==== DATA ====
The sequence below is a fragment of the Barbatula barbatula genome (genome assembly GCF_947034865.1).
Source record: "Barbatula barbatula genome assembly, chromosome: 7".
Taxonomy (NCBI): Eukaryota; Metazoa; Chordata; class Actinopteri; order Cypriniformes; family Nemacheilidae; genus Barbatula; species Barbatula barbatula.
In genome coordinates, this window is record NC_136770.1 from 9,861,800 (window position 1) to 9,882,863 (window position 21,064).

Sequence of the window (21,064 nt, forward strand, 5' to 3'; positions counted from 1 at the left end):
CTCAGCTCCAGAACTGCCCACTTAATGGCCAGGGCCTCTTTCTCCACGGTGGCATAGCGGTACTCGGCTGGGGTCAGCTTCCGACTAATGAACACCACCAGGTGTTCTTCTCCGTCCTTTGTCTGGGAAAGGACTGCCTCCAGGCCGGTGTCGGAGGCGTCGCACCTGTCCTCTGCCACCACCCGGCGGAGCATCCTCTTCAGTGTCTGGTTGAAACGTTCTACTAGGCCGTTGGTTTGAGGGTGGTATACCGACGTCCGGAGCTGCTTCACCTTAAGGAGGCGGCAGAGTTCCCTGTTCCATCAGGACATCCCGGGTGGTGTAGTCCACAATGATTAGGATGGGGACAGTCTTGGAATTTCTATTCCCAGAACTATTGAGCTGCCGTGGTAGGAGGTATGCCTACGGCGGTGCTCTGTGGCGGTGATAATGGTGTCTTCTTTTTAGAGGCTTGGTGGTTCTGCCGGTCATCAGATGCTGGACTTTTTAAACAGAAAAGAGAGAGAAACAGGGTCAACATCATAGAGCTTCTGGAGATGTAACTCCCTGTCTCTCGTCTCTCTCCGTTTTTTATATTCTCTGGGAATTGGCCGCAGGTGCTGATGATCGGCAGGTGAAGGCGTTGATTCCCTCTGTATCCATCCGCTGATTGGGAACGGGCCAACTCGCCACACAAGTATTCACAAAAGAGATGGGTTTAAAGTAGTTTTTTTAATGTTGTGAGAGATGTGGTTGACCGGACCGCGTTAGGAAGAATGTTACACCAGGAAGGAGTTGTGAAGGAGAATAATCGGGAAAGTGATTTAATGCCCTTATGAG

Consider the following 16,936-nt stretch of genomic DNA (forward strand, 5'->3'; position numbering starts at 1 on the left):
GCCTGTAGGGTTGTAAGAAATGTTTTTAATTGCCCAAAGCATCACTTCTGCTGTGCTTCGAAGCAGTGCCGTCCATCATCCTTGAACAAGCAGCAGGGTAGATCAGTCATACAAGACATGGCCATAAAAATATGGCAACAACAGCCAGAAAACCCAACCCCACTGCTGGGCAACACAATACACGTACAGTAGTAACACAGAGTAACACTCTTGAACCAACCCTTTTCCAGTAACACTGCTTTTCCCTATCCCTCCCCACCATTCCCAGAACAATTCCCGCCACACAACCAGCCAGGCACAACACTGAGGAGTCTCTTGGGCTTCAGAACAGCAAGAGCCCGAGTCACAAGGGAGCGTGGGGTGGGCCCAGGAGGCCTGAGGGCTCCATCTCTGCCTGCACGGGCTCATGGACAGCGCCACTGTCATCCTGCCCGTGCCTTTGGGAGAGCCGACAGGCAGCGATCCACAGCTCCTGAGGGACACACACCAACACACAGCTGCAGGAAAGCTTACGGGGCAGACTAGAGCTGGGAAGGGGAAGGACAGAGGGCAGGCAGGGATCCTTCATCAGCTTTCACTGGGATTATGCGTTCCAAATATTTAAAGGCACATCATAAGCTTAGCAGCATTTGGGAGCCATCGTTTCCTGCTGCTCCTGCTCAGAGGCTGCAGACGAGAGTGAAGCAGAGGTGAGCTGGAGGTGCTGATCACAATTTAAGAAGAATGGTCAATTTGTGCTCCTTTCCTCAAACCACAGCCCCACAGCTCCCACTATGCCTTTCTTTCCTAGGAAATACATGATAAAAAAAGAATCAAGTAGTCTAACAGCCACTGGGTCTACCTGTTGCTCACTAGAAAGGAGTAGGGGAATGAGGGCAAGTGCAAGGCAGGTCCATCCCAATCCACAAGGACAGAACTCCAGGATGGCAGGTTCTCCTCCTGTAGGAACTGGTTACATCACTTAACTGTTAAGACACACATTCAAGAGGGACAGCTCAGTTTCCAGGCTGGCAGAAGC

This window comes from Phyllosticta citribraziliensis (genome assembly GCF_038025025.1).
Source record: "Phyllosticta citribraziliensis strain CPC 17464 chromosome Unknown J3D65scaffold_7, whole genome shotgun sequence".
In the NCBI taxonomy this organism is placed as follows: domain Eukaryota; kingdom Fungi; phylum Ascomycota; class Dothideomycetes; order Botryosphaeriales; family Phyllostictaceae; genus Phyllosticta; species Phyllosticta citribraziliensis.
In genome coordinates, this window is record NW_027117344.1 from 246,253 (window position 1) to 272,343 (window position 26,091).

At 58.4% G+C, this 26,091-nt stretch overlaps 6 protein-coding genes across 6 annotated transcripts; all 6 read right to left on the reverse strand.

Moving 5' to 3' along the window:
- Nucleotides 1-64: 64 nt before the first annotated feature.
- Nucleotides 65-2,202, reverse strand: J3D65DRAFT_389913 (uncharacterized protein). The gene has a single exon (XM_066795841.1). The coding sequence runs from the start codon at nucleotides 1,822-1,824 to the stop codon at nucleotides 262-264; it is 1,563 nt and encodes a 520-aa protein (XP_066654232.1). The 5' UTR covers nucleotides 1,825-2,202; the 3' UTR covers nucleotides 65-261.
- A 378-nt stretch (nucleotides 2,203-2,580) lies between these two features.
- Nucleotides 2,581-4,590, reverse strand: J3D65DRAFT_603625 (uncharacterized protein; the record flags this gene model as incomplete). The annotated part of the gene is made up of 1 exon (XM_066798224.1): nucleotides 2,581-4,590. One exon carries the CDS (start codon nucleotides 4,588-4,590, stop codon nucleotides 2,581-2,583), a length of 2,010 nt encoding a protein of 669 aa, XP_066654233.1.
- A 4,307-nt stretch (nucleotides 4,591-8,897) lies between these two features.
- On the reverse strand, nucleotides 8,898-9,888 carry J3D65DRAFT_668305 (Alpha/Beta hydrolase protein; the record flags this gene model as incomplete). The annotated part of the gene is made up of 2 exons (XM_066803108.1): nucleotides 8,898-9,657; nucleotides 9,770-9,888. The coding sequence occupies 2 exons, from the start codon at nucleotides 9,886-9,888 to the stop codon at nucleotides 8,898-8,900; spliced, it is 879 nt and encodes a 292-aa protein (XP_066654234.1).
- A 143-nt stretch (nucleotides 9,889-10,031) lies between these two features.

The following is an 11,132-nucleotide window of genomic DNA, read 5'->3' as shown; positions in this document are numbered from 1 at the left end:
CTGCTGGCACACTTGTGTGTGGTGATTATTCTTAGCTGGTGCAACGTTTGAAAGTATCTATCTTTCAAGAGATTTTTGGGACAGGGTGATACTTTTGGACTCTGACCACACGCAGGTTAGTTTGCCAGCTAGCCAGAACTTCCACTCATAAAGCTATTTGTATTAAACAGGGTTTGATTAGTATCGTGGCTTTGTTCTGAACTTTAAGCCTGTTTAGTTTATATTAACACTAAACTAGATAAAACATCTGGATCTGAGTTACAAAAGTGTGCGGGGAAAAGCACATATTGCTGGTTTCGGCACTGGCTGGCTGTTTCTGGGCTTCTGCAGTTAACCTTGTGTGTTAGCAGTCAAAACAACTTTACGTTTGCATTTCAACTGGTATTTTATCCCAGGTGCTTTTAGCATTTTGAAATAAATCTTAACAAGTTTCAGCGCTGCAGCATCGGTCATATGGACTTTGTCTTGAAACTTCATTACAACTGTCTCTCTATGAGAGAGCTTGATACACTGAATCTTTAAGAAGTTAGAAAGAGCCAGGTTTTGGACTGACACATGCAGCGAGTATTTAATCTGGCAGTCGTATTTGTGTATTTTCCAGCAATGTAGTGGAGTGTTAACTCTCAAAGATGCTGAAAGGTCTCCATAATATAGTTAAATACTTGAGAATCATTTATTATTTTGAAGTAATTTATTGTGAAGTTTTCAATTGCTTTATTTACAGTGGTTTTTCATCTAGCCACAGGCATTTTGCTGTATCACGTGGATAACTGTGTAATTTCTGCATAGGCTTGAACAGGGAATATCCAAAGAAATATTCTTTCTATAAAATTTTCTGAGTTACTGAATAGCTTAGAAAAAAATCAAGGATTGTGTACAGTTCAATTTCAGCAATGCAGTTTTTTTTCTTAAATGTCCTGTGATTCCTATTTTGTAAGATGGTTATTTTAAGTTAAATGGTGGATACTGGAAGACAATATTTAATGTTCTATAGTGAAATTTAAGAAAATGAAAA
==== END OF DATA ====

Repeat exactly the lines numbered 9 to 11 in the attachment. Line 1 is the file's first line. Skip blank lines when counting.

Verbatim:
This window comes from Phyllosticta citribraziliensis (genome assembly GCF_038025025.1).
Source record: "Phyllosticta citribraziliensis strain CPC 17464 chromosome Unknown J3D65scaffold_7, whole genome shotgun sequence".
In the NCBI taxonomy this organism is placed as follows: domain Eukaryota; kingdom Fungi; phylum Ascomycota; class Dothideomycetes; order Botryosphaeriales; family Phyllostictaceae; genus Phyllosticta; species Phyllosticta citribraziliensis.